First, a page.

It went from north to south and, in a word, gnarly! My goal was to try and maintain a 15 mph average pace, but I was hardly able to maintain that over the 350 miles. Between the fun I had riding the unmaintained Class 4 roads and riding in the rain, the ride had a little bit of everything. I thought those early parts were the hardest, but the hilliest miles were found in the last 60.
By the end I was freaking exhausted. Still, there were some great moments. Like when I rode past (pro rider) Ian Boswell’s house at dawn, and he had some coffee and muffins waiting for me. In the final 50 miles I would come into some pockets of people who knew where I was going to be that were cheering me on and some were riding along with me, kind of like that scene in Forrest Gump!
What did you think of the Cannondale Topstone?
Originally, I was going to the ride on a regular road bike with 32mm tires, but after doing the ride, there was probably no way I would’ve survived without riding the Topstone Lefty. That one- inch of fork travel made all the difference.
(read RBA’s review of the Cannondale Topstone Lefty)
How about the wheels and tires?
I was thrilled with the wheelset. Zipp made up a set of 650b Firecrest 303 wheels with a Lefty front hub and an offset Ai rear to fit the frame. The 650x48mm Rene Herse Switchback Hill slick tires are speedy while still being comfy and plush, and they grip the terrain incredibly well. Actually, the slick tires have been another revelation of the pandemic, because without any other riders that I’d be racing against, I didn’t need to worry about diving into corners for a faster line.
Knowing that we share the same high-tech tool for gauging tire pressure (pinching with our fingers), what kind of air pressure did you run?
I still rely on the same setup. Put in a lot of air and take out a little; I’m guessing around 30 psi.
What about any of the other accessories you relied on?
I ran a SRAM Eagle drivetrain and used a Zipp cockpit with an Xplr handlebar (I’m learning to like flared bars), and a Zipp SL stem and seatpost with a Fizik Tempo Argo R1 saddle, a frame bag from Moose Packs and two Cycliq Fly lights with cameras, and a Blackburn Countdown 1600 light.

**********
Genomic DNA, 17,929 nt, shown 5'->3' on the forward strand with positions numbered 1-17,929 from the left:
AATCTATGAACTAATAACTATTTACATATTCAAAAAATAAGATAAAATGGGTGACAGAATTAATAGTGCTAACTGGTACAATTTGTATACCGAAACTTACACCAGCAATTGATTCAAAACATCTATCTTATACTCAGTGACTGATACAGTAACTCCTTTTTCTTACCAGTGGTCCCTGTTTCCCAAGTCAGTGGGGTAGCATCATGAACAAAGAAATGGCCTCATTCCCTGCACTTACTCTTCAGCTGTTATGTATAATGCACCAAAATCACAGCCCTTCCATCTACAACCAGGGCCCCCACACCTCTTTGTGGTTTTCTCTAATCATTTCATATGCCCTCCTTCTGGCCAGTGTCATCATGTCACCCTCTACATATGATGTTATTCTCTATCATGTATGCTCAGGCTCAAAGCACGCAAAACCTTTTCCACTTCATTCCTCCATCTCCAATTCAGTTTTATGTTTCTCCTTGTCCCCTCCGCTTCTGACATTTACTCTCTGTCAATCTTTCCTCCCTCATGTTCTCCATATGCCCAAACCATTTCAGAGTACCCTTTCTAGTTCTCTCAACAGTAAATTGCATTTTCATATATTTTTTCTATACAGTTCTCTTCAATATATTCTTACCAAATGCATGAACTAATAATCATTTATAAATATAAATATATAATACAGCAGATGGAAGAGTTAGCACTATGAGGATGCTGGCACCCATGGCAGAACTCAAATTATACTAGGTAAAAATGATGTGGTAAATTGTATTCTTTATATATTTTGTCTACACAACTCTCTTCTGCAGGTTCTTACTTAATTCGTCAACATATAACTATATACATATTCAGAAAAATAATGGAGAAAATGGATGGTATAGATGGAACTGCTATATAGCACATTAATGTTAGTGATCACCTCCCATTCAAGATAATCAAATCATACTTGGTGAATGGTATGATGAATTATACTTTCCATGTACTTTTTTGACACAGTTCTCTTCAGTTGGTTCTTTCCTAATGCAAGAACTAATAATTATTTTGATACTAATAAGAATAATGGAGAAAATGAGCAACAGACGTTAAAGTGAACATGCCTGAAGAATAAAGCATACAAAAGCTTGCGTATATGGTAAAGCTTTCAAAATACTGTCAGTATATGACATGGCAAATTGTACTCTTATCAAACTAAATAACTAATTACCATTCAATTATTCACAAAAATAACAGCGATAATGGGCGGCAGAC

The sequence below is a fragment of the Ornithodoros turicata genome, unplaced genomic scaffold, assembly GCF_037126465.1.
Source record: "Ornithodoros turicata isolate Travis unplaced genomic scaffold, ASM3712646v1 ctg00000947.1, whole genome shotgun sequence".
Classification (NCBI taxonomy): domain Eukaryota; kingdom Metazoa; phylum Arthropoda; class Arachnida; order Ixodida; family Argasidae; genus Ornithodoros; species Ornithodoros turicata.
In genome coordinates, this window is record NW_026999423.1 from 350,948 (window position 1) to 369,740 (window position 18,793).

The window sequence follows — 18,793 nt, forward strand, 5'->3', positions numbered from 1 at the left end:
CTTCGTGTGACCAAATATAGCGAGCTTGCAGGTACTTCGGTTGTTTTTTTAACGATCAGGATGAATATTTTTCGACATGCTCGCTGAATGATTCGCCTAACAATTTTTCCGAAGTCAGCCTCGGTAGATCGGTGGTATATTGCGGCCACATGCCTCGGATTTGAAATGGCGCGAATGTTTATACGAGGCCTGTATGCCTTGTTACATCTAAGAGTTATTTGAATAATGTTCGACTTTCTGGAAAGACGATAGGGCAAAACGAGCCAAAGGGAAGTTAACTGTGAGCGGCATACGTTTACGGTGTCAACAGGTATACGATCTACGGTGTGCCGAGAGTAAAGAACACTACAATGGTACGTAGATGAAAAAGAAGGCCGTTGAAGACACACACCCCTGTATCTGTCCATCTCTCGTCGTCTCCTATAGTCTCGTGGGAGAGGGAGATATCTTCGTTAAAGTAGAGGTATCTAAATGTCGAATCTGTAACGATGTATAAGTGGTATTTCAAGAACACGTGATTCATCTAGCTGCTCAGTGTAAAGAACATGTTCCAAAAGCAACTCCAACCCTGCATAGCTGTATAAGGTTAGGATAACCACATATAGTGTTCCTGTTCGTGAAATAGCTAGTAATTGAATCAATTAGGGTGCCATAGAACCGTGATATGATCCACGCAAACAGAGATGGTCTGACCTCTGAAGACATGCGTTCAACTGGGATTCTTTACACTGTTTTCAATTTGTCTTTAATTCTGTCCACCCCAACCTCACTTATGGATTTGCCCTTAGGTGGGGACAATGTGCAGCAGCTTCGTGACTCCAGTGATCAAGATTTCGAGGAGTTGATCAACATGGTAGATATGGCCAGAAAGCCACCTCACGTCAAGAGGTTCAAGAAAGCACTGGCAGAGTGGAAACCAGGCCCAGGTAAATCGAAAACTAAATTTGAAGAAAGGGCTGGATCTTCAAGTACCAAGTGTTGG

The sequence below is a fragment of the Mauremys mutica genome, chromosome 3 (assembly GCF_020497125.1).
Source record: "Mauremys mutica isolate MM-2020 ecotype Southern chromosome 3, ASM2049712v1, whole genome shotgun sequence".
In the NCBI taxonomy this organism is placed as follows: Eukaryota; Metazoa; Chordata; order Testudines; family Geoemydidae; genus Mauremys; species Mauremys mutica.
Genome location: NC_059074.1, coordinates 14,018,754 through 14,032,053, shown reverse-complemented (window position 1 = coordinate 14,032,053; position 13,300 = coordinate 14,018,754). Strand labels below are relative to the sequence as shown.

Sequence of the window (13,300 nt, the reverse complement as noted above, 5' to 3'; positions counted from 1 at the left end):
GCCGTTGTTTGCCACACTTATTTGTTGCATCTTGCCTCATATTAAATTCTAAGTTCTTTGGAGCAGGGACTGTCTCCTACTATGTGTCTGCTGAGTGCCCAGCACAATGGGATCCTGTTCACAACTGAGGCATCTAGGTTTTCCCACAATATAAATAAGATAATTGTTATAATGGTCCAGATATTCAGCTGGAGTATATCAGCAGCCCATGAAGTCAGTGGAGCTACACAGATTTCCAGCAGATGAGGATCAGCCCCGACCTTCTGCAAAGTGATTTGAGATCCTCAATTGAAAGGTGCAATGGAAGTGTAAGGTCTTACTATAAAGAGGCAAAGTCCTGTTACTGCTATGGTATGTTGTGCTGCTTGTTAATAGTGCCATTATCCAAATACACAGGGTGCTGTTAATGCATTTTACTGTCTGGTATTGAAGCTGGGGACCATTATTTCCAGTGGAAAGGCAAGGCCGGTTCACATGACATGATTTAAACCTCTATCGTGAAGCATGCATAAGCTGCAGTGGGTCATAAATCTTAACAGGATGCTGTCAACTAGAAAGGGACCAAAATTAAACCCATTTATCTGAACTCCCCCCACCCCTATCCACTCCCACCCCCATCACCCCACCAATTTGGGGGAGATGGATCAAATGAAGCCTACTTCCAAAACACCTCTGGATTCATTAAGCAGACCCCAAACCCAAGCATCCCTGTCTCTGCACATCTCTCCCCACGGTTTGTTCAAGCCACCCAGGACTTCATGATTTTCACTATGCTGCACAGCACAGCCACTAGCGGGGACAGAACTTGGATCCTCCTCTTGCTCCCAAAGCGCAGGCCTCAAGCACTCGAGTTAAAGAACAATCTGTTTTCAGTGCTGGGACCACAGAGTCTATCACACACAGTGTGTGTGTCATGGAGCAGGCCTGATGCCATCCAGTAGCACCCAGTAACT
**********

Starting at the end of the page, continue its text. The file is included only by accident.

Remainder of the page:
What about nutrition?
I burned 13,000 calories, and other than some pumpkin bread, the delicious cheddar cheese and bacon cornbread muffins that Ian had for me, and some peanut butter pretzels, I relied on a variety of Untapped products— between the two flavors of drink mix, three flavors of gels and, of course, the waffles, I had more than enough choices to keep
“It’s funny to look back on photos from my road career, because it’s a different chapter of my life as much as it feels like an entirely different book.”
Do you listen to music when you ride?
I have some earbuds and used just one so as to keep an ear open for traffic. Although I have no retention, I listen to a lot of podcasts, but mostly just to help pass the time. I think for the whole ride it was broken down to 30-percent podcasts and 70-percent silence.
How would you compare this ride to competing in the DK 200?
It was similar, but it was also different. I love point-to-point rides because they take a lot of logistics to make it happen. I know I finished both physically empty. On this ride I was forced to always push myself versus having a competitor push me. Eventually, I had to just stop doing the mental math thinking about how much further and how much longer I would have to ride.
You were one of the earlier big-name pro riders to embrace the status of being an “ambassador.” What’s that transition been like?